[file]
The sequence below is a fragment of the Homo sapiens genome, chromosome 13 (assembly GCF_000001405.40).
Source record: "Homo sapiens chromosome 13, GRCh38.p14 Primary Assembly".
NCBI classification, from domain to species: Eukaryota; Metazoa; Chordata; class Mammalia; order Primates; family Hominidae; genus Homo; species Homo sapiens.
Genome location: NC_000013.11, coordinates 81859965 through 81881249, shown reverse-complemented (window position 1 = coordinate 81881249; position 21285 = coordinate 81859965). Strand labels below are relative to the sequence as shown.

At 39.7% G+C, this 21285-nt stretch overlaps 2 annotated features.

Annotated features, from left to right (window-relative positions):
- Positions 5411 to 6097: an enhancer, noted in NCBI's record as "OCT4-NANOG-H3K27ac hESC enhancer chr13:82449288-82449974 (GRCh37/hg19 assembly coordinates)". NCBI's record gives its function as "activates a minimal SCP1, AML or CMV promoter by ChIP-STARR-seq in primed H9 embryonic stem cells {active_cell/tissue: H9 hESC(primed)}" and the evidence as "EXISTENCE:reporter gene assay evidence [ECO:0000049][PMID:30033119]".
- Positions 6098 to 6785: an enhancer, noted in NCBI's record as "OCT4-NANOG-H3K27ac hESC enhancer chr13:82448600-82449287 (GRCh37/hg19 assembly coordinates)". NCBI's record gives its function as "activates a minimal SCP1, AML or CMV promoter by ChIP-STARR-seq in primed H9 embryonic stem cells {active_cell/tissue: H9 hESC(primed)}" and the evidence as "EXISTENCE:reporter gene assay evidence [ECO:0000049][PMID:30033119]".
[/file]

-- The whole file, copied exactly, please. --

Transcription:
The sequence below is a fragment of the Homo sapiens genome, chromosome 13 (assembly GCF_000001405.40).
Source record: "Homo sapiens chromosome 13, GRCh38.p14 Primary Assembly".
NCBI classification, from domain to species: Eukaryota; Metazoa; Chordata; class Mammalia; order Primates; family Hominidae; genus Homo; species Homo sapiens.
Genome location: NC_000013.11, coordinates 81859965 through 81881249, shown reverse-complemented (window position 1 = coordinate 81881249; position 21285 = coordinate 81859965). Strand labels below are relative to the sequence as shown.

At 39.7% G+C, this 21285-nt stretch overlaps 2 annotated features.

Annotated features, from left to right (window-relative positions):
- Positions 5411 to 6097: an enhancer, noted in NCBI's record as "OCT4-NANOG-H3K27ac hESC enhancer chr13:82449288-82449974 (GRCh37/hg19 assembly coordinates)". NCBI's record gives its function as "activates a minimal SCP1, AML or CMV promoter by ChIP-STARR-seq in primed H9 embryonic stem cells {active_cell/tissue: H9 hESC(primed)}" and the evidence as "EXISTENCE:reporter gene assay evidence [ECO:0000049][PMID:30033119]".
- Positions 6098 to 6785: an enhancer, noted in NCBI's record as "OCT4-NANOG-H3K27ac hESC enhancer chr13:82448600-82449287 (GRCh37/hg19 assembly coordinates)". NCBI's record gives its function as "activates a minimal SCP1, AML or CMV promoter by ChIP-STARR-seq in primed H9 embryonic stem cells {active_cell/tissue: H9 hESC(primed)}" and the evidence as "EXISTENCE:reporter gene assay evidence [ECO:0000049][PMID:30033119]".